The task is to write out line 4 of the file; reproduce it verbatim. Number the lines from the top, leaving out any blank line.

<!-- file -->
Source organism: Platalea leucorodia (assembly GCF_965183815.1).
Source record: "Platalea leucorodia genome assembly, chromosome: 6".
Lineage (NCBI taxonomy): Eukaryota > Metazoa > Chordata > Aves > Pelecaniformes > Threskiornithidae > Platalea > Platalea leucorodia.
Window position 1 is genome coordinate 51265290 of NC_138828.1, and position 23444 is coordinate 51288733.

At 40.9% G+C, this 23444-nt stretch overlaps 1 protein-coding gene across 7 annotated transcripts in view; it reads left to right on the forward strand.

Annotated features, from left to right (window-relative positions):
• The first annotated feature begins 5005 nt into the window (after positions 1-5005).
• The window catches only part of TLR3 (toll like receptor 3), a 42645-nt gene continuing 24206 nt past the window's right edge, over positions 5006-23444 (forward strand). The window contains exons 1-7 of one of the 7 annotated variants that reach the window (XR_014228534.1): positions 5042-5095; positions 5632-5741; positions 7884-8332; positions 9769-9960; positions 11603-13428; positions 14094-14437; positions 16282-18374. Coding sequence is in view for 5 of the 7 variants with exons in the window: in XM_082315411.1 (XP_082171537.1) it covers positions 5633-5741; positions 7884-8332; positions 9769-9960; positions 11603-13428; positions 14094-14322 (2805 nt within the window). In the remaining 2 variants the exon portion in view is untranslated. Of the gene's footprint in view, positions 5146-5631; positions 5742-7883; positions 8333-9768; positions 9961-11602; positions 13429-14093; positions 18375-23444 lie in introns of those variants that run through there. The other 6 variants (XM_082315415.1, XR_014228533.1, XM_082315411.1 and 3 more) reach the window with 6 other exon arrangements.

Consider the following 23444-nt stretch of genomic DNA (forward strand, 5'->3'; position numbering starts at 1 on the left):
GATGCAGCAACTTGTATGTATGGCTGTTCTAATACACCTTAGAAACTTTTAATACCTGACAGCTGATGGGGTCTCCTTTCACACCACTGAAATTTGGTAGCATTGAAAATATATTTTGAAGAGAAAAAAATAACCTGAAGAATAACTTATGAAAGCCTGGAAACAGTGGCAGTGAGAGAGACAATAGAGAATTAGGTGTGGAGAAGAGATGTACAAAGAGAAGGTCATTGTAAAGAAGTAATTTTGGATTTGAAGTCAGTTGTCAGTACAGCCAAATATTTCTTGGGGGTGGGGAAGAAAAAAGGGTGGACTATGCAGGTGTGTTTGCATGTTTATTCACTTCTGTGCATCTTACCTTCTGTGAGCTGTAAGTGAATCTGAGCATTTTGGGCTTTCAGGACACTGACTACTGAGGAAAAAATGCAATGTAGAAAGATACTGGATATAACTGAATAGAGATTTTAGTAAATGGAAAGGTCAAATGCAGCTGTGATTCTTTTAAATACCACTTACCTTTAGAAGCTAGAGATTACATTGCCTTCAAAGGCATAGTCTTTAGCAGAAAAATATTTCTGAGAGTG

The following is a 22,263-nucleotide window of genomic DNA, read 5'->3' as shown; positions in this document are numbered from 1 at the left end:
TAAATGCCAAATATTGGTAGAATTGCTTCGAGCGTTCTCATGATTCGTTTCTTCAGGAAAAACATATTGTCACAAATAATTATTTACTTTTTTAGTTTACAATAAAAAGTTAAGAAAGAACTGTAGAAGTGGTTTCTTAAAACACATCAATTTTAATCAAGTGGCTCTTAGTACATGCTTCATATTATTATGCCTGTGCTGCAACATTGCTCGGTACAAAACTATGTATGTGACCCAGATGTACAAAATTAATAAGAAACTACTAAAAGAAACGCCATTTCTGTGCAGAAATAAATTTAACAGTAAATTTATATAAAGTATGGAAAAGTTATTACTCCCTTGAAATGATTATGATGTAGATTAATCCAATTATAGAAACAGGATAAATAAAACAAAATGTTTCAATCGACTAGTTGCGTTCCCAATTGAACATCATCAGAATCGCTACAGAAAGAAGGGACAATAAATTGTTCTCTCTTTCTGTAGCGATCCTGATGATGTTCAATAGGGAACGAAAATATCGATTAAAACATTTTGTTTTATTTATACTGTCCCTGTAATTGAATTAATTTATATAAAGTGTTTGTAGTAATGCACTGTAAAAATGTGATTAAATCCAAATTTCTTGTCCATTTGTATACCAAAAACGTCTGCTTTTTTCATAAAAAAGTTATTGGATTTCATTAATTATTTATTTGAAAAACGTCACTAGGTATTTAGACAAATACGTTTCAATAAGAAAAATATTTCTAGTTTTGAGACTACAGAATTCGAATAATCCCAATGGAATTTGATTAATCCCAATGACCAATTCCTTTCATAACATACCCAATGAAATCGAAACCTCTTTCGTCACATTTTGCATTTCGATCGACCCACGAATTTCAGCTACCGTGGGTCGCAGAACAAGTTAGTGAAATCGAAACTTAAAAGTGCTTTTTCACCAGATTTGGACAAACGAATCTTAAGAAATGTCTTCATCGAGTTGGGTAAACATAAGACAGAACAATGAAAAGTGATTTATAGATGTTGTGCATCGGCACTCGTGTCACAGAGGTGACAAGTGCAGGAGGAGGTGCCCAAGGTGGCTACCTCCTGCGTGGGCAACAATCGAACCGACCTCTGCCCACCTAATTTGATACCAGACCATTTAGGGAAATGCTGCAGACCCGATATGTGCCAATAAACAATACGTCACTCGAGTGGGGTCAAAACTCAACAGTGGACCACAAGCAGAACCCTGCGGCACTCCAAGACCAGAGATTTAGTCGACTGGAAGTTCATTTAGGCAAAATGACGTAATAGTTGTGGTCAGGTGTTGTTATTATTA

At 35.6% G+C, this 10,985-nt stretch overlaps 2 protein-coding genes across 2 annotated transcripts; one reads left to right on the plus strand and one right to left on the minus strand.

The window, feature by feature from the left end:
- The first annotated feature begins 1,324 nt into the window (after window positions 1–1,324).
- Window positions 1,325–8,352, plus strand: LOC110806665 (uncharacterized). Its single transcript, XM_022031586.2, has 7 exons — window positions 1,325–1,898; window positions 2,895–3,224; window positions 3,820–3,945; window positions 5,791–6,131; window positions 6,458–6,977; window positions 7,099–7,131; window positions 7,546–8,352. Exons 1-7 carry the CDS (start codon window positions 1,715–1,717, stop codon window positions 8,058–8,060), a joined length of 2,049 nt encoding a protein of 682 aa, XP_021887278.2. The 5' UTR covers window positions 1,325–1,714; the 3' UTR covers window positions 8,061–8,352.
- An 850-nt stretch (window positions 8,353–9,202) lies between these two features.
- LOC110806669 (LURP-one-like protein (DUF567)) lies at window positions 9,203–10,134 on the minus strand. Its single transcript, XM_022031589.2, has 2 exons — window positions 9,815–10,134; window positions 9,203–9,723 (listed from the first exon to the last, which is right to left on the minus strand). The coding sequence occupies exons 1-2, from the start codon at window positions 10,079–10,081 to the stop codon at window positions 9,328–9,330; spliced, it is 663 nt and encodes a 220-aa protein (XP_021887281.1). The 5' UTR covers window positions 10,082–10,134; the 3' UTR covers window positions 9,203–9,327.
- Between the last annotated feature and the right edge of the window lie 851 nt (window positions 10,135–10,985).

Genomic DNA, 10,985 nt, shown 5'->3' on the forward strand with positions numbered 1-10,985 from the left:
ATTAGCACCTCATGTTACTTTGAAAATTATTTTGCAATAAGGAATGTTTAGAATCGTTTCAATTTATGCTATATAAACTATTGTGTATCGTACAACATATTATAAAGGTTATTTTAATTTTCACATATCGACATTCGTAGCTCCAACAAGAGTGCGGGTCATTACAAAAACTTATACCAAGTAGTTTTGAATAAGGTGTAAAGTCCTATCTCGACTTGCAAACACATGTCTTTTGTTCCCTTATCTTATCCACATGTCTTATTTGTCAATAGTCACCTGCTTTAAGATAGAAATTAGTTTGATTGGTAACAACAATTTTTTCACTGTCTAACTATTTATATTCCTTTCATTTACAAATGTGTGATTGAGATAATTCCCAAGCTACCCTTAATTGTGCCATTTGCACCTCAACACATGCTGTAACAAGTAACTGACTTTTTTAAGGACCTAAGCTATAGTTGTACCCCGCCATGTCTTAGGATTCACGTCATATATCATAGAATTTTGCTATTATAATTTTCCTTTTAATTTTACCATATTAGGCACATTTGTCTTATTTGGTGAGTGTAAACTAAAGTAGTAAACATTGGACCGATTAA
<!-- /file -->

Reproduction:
Window position 1 is genome coordinate 51265290 of NC_138828.1, and position 23444 is coordinate 51288733.